Major crossing along the McKenzie River started in 1910 with the first automobile crossing over the McKenzie Pass. However, crossing along the river was limited to summer due to winter conditions closing the pass. Year-round travel was not possible until 1960 with the completion of the Santiam Pass.
Flora and fauna
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Fish in the McKenzie River and some of its tributaries include spring Chinook salmon, mountain whitefish, and bull and rainbow trout. Dippers, mergansers, Bald Eagles, Ospreys, and various ducks feed on the fish. The endangered Northern Spotted Owl inhabits dense forest on the west side of the upper McKenzie basin in Linn County.
|This section requires expansion. (June 2012)|
- Derived from Google Earth search using Geographic Names Information Service (GNIS) source coordinates.
- "McKenzie River". Geographic Names Information System (GNIS). United States Geological Survey. November 28, 1980. Retrieved August 7, 2010.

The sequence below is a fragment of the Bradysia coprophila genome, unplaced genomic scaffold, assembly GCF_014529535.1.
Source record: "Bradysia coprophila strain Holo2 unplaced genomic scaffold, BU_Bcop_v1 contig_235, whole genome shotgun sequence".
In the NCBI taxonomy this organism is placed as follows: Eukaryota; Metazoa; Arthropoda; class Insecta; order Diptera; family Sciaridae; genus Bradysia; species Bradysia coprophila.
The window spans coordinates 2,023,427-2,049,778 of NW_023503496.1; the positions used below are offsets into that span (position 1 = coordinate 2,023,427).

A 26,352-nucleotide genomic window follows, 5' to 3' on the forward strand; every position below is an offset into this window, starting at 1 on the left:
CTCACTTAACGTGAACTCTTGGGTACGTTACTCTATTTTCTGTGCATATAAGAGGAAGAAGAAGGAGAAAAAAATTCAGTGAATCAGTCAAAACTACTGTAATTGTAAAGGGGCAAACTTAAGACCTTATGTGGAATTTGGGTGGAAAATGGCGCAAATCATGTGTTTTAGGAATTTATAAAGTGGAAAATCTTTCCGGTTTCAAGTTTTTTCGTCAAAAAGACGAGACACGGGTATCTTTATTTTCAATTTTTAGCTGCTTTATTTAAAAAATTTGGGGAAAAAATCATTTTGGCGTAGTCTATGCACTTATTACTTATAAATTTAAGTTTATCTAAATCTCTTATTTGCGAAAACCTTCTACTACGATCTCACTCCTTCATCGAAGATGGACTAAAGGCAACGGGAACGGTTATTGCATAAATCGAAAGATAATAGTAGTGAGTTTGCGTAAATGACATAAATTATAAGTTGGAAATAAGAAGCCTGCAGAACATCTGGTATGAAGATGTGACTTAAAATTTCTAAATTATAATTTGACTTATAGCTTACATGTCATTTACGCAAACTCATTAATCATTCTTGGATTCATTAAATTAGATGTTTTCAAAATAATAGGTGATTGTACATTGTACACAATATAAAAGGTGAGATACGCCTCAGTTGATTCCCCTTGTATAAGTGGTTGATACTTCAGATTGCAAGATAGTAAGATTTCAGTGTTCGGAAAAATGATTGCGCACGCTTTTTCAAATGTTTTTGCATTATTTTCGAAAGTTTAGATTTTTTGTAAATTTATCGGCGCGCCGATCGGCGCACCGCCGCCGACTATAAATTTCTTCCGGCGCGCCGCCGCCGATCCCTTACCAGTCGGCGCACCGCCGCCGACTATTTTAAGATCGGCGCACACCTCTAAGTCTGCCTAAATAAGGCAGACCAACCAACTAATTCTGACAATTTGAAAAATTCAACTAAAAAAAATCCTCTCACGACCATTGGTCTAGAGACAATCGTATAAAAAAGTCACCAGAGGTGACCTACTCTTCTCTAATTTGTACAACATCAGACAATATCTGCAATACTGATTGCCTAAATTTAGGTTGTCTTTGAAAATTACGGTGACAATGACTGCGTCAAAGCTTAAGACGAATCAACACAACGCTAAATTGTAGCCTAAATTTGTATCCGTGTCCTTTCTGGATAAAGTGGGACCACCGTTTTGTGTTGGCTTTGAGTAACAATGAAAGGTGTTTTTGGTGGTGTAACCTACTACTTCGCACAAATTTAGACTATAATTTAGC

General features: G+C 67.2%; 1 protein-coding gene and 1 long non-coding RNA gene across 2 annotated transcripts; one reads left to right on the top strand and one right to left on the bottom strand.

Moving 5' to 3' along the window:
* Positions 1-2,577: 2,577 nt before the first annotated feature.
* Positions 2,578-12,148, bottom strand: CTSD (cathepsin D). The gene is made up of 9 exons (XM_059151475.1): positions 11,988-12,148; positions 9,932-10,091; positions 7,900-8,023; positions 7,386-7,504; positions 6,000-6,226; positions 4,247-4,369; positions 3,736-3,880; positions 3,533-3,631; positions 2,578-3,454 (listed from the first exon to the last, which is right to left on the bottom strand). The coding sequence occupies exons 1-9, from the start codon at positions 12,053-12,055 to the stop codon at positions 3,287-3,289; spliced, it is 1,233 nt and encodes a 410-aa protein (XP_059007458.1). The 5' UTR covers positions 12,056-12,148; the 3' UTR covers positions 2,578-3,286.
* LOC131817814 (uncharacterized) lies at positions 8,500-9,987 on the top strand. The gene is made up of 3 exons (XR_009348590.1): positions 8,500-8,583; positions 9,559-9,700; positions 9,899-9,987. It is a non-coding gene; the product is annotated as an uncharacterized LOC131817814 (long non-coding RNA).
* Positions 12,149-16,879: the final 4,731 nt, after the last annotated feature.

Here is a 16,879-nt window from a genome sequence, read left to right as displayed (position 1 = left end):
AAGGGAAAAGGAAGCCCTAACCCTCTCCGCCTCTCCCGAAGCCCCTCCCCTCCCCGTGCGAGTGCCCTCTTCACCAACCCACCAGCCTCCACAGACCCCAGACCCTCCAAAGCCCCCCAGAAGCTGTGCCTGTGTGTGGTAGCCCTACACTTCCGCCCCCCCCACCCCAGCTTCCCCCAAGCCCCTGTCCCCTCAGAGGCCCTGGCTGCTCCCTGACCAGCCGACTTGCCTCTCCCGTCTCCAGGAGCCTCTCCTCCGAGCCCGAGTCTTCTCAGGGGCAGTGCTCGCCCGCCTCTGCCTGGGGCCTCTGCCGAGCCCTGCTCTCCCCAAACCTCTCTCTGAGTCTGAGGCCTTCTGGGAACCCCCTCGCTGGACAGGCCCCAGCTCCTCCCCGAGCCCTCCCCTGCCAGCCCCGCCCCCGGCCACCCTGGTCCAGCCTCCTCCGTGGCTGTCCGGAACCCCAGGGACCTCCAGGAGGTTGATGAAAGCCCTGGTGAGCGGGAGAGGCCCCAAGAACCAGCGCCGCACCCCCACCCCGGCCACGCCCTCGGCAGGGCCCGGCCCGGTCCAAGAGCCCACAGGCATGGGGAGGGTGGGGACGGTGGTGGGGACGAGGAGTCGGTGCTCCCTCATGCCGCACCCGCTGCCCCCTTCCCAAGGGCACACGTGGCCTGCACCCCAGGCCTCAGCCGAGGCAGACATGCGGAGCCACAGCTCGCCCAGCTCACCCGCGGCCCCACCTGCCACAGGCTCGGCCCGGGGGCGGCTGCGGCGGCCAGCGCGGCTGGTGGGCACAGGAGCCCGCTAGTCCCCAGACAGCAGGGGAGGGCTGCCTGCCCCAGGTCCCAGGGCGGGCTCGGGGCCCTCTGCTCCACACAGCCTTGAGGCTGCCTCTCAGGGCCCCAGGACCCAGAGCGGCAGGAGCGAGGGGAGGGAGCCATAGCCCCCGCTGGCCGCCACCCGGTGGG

- "Watershed Facts". McKenzie Watershed Council. Retrieved September 29, 2009.
- "Scientific Investigations Report 2010–5016: Development of an Environmental Flow Framework for the McKenzie River Basin, Oregon". U.S. Geological Survey. February 8, 2010. Retrieved January 30, 2013.
- "Water Resources Data for Oregon, Water Year 2005; McKenzie River Basin including and below the Blue River" (PDF). United States Geological Survey. Retrieved September 29, 2009.
- McArthur, Lewis (2003). Oregon Geographic Names. Portland: Oregon Historical Society Press. pp. 628–629. ISBN 0-87595-277-1.